ACSPRI Conferences, RC33 Eighth International Conference on Social Science Methodology

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Spatial Perspectives on Working Mothers' Child Care Decisions

Peter Brandon

Building: Law Building
Room: Breakout 10 - Law Building, Room 105
Date: 2012-07-12 11:00 AM – 12:30 PM
Last modified: 2011-12-01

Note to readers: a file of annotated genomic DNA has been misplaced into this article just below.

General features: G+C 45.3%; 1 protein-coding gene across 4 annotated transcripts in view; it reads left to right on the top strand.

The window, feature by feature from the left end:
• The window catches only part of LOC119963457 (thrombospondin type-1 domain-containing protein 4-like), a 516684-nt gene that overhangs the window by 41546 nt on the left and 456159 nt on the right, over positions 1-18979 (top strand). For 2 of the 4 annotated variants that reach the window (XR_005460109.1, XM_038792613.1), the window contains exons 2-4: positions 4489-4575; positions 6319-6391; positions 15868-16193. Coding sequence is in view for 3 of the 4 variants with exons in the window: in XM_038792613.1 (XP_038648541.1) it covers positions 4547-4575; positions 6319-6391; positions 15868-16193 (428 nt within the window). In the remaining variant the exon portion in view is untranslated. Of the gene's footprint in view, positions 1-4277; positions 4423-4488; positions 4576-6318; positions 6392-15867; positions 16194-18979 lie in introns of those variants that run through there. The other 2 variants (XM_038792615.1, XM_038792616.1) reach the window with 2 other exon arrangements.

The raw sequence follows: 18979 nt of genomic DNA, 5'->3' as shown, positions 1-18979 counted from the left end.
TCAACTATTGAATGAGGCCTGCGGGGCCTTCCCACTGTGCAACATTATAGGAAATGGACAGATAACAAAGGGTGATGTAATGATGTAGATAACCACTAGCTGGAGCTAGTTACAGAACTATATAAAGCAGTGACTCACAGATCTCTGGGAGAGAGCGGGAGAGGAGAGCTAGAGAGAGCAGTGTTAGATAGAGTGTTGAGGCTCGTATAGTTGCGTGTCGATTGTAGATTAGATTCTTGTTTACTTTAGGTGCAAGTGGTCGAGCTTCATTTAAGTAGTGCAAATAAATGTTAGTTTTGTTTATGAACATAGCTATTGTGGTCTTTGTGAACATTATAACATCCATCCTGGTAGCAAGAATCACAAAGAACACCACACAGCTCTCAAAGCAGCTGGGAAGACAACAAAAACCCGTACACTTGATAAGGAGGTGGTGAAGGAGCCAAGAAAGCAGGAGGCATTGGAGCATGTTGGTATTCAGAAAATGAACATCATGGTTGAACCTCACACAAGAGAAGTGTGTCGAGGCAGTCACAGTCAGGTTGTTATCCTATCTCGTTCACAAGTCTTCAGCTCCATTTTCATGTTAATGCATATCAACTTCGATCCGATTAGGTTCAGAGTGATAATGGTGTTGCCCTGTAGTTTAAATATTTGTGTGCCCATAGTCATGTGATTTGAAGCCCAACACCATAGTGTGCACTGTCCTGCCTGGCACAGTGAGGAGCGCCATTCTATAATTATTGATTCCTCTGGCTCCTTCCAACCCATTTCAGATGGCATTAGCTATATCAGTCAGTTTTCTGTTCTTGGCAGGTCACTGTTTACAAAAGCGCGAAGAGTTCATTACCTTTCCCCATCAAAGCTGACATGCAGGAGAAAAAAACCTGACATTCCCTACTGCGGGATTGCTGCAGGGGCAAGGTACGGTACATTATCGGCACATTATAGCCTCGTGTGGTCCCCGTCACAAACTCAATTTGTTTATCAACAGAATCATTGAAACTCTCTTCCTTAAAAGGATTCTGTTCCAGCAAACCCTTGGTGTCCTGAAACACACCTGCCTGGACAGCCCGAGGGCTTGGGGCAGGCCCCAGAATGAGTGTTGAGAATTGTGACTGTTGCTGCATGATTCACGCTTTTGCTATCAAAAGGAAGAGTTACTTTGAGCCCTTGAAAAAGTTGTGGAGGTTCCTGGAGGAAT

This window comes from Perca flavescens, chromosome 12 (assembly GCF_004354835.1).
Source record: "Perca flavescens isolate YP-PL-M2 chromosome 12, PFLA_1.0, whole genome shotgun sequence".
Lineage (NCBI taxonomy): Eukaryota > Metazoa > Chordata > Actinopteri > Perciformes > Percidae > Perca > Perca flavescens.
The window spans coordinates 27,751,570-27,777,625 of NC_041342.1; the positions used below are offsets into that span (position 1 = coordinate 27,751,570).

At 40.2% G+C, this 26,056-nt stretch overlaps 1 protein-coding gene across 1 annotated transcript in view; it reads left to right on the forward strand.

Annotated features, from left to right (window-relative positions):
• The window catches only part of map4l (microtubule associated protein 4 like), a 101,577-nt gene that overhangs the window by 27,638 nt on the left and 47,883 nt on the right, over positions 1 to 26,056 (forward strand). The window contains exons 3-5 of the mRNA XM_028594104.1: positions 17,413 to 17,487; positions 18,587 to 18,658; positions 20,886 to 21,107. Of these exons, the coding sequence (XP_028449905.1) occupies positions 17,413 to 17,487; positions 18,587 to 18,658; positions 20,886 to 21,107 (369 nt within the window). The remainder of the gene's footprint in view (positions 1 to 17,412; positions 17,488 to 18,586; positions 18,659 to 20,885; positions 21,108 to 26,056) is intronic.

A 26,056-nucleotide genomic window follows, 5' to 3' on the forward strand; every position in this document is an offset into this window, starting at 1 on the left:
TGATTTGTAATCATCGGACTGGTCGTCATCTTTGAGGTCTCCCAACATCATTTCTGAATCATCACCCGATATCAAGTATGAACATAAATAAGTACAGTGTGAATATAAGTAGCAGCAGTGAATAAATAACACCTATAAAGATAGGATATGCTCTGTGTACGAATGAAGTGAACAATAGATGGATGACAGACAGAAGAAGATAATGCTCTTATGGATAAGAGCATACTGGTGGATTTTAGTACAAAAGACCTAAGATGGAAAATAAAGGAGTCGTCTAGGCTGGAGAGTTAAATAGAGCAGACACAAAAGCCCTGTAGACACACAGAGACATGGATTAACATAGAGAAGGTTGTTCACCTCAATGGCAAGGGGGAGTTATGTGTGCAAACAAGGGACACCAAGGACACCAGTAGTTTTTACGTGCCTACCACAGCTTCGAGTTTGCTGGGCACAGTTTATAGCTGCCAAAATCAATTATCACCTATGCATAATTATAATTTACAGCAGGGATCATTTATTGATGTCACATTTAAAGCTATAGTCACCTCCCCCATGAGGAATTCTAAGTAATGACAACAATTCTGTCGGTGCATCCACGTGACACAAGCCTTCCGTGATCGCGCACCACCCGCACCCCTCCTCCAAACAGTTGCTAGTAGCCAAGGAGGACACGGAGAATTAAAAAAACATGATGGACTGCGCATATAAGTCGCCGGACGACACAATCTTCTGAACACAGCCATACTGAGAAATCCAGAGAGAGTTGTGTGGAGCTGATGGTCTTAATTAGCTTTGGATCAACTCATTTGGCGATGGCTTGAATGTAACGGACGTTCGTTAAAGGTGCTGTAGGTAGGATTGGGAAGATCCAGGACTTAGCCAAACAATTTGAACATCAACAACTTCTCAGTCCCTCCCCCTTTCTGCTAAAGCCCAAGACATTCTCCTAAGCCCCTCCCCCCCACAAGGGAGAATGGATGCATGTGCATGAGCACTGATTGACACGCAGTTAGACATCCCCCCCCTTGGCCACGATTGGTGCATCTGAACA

Sociologists have been concerned with mothers' labor force participation decisions and their child care decisions for at least 20 years. Over two decades of research has shown that these two maternal decisions - the number of hours to work in the labor force and who will care for young children while at work - are interdependent. Although sociologists studying work and family issues now know much about the importance of affordable and accessible child care to mothers' entries into the labor force and the number of hours to work, the spatial dimensions of mothers' child care decisions are still unexplored. Yet, for many working mothers, (except for those whose relatives or partners are available for child care), they must first take their children to the child care providers before going onto their workplaces. Clearly, where child care providers are located, the time taken to transport children to child care locations, and then where workplaces are located are spatial issues. Despite child care arrangements of working mothers possessing these spatial dimensions, few researchers have specifically examined the correlations among locations of child care providers, commuting times to providers, and locations of workplaces. This paper addresses maternal child care decisions from a spatial perspective and the methodological issues which arise when space is considered. Because the paper is primarily focused on introducing spatial methods into child care research, the paper will address the specific data requirements for conducting spatial analyses of mothers' child care decisions, and how to collect and assemble appropriate spatial data so that accurate findings from spatial regression models are produced. Thus, the paper will demonstrate the connection between the collection of spatial data and the application of regression models with spatial child care data. Overall, the paper aims to give a new spatial perspective on the important topic of working mothers' child care decisions.